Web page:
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Steady does it with gold

Yesterday’s blog generated five posted comments. It could be the basis for an ongoing exchange of ideas and some thought-provoking reader analysis going forward.

It just goes to prove how interesting gold is. Collectors have an advantage. They don’t need any hype to appreciate it. Their interest is probably embedded in their DNA.

Collectors continued to give the precious metal their attention even during market lows when the hot money investment crowd was singing the praises of tech stocks or real estate.

But the most critical lessons that collectors know is that the price of gold fluctuates. It is not a rocket ride straight up.

Sure, there are periods where it seems so. Those buyers still scrambling to buy physical gold coins might be less inclined to buy them today if they thought there was a possibility of a pause or correction in the uptrend.

Collectors know that despite the many reasons to own some gold, they don’t want to get carried away.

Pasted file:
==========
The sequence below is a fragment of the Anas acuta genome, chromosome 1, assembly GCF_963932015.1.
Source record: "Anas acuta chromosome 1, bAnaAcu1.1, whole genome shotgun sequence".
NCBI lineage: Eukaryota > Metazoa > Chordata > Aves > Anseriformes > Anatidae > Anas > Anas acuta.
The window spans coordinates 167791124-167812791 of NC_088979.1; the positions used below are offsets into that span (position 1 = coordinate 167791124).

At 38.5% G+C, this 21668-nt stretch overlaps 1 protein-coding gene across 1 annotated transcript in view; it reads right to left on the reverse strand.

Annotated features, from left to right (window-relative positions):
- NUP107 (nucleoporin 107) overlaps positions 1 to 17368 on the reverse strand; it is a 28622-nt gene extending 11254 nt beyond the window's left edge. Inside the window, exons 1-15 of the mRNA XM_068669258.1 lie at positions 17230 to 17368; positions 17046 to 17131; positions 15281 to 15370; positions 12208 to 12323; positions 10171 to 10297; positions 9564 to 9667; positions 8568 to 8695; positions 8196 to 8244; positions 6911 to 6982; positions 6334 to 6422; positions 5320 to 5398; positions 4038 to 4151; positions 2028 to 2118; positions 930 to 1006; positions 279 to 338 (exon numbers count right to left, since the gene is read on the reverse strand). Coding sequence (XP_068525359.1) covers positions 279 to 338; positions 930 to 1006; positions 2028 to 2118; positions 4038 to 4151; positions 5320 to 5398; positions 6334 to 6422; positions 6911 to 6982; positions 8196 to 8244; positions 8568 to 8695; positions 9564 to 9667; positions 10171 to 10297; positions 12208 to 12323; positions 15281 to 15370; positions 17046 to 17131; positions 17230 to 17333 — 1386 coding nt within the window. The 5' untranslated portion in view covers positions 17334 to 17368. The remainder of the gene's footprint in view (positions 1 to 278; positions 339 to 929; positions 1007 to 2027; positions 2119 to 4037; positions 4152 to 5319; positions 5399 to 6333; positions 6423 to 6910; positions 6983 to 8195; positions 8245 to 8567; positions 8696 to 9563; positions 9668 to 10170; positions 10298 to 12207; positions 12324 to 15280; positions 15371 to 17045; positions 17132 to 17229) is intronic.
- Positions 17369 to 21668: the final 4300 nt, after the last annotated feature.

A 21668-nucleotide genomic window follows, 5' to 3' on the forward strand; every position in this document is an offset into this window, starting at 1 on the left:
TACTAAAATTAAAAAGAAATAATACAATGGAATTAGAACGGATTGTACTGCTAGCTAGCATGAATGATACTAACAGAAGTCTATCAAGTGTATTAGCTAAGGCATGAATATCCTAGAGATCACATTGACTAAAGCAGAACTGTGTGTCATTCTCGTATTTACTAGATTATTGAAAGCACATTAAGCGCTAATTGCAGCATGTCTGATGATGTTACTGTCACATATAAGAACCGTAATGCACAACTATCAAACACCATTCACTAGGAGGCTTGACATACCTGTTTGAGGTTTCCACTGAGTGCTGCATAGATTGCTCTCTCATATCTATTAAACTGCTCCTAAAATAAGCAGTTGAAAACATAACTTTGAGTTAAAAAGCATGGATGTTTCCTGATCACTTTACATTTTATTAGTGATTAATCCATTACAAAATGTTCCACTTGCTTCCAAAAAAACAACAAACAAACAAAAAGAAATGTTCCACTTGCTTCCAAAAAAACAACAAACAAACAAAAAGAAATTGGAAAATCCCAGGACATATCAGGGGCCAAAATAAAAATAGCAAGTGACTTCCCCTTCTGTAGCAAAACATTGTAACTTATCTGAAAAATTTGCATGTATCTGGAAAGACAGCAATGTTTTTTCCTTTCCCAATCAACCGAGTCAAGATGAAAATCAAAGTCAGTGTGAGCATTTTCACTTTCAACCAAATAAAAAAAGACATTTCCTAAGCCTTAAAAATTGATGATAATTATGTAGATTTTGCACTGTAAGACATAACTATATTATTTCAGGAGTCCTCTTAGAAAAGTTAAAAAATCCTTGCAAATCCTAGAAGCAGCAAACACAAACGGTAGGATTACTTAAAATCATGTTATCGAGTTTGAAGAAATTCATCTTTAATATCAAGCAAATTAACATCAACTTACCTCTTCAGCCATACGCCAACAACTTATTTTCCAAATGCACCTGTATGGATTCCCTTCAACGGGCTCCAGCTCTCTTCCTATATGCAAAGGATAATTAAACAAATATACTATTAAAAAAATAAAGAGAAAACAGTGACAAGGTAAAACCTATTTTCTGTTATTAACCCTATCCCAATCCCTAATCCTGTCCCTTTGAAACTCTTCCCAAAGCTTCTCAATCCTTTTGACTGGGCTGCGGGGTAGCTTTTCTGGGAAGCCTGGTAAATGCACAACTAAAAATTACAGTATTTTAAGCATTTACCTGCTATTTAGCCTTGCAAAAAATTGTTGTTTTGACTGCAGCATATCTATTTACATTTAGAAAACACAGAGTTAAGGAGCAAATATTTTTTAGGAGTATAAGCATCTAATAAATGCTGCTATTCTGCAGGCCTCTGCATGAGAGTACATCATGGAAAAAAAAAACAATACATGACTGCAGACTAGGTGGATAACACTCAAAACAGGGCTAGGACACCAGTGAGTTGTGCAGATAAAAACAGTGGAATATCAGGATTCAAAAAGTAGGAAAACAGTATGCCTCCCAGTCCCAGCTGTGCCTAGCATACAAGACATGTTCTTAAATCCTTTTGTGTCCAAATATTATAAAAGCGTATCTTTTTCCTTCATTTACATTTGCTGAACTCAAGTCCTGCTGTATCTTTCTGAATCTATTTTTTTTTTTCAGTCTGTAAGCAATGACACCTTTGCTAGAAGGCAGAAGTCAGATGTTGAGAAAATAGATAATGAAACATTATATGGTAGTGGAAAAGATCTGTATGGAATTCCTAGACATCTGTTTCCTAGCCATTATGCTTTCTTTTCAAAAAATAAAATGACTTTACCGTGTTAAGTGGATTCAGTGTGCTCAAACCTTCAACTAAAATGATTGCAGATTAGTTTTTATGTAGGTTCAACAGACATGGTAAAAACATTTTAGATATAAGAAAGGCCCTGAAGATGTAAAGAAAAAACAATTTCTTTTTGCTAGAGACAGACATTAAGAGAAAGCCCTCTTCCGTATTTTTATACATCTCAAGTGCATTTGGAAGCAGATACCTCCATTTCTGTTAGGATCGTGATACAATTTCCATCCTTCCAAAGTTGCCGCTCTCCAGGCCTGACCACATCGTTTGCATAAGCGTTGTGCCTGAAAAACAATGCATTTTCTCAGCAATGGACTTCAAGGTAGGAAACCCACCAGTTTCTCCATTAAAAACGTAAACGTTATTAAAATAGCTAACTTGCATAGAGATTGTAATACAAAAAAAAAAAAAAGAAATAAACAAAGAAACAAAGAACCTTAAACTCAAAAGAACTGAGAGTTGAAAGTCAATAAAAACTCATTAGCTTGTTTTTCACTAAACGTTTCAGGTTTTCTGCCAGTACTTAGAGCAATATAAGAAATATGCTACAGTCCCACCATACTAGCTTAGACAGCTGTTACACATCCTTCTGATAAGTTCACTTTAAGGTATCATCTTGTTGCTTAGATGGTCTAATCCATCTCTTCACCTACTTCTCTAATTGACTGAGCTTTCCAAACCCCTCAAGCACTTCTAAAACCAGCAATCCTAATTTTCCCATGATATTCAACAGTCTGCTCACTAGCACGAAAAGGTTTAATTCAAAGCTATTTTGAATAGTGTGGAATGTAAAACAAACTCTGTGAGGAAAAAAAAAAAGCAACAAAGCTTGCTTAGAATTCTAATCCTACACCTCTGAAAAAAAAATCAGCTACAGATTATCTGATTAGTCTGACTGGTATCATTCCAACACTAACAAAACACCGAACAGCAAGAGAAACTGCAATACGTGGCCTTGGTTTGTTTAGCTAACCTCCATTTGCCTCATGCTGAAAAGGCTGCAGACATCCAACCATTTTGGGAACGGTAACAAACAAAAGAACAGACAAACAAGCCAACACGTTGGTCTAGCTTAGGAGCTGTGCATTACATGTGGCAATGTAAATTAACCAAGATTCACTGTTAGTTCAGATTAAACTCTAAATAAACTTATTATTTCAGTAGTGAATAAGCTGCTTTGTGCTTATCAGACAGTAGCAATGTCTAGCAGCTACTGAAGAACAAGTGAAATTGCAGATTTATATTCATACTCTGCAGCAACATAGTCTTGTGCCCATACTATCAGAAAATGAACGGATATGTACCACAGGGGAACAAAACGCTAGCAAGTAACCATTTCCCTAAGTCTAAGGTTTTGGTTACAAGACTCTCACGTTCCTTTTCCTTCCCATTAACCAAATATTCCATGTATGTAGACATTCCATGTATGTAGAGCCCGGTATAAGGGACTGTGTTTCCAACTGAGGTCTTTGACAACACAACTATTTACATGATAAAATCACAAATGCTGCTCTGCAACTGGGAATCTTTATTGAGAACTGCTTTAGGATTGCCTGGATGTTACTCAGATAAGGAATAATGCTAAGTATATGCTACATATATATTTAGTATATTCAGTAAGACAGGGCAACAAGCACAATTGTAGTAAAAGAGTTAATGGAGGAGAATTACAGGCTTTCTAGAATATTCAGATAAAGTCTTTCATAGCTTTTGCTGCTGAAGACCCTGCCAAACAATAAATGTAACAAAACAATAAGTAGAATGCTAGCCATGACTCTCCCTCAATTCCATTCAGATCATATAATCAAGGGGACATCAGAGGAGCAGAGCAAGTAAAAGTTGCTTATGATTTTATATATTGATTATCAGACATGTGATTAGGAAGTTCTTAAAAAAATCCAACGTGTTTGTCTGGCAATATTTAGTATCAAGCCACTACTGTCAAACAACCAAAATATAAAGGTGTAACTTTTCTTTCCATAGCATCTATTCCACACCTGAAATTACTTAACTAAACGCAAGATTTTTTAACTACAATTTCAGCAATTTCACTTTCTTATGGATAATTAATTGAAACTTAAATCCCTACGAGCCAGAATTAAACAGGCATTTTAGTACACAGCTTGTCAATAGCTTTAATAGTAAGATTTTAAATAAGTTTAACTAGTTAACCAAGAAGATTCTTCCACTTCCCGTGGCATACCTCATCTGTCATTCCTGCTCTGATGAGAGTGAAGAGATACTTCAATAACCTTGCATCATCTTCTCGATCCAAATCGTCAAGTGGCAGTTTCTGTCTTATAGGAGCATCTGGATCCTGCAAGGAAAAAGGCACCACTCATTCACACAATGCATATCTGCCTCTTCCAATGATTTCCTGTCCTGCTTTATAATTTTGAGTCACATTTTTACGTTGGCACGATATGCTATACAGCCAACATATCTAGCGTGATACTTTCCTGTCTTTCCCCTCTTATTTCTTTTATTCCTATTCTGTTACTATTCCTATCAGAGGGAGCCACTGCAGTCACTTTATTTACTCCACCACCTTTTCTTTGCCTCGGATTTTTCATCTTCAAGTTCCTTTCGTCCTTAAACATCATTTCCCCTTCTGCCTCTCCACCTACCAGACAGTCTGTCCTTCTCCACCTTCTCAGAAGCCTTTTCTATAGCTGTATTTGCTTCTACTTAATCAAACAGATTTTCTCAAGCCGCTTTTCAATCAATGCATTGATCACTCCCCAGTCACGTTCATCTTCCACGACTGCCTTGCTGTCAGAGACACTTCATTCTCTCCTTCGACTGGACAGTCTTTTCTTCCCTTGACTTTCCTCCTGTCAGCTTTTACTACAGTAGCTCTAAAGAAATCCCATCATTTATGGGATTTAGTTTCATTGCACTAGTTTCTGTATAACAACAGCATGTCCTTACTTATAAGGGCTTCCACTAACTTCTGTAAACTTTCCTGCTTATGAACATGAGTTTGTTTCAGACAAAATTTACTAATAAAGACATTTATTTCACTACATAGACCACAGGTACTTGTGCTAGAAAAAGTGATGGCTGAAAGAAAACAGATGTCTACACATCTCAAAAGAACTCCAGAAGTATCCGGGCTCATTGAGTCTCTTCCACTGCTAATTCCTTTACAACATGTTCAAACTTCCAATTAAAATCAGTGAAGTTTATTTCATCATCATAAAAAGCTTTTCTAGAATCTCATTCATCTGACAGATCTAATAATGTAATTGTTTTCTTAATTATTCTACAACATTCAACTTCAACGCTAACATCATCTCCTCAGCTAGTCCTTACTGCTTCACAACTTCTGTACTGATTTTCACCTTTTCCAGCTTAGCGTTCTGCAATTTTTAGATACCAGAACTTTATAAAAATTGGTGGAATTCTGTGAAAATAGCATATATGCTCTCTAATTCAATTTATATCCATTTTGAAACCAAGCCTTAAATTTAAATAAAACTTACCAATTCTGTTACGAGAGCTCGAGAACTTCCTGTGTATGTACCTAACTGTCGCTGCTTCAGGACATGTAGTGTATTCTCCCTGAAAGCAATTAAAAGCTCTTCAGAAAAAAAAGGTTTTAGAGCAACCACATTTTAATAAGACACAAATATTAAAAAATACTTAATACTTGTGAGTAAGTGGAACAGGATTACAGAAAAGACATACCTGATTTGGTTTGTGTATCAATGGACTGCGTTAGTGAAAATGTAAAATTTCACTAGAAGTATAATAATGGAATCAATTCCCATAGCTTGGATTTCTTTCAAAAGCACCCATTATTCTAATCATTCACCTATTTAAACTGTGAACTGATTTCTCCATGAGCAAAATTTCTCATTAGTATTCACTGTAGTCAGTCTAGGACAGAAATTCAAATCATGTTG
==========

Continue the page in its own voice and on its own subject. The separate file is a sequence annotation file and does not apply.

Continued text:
Anybody who bought gold at $850 a troy ounce in January 1980 is still at break even. Bad timing can happen to anybody. By spreading out purchases over a collecting lifetime, gold coins purchased at the high will be offset by those coins purchased at low points, such as when the metal was trading around $260 in 2001.

A steady interest in gold is far better than trading on the basis of cyclical expectations of apocalypse.

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2 Responses to Steady does it with gold

  1. Anon says:

    "Anybody who bought gold at $850 a troy ounce in January 1980 is still at break even."

    If I invested $850 at 4% for 29 years, I would have $2,650.85.

    You are very far from break even.

  2. Dan says:

    Anon is right… $850 in 1980 had a LOT more purchasing power than $850 in 2008.

    According to an online inflation calculator, $850 today is the equivalent of $298 in 1980 dollars.

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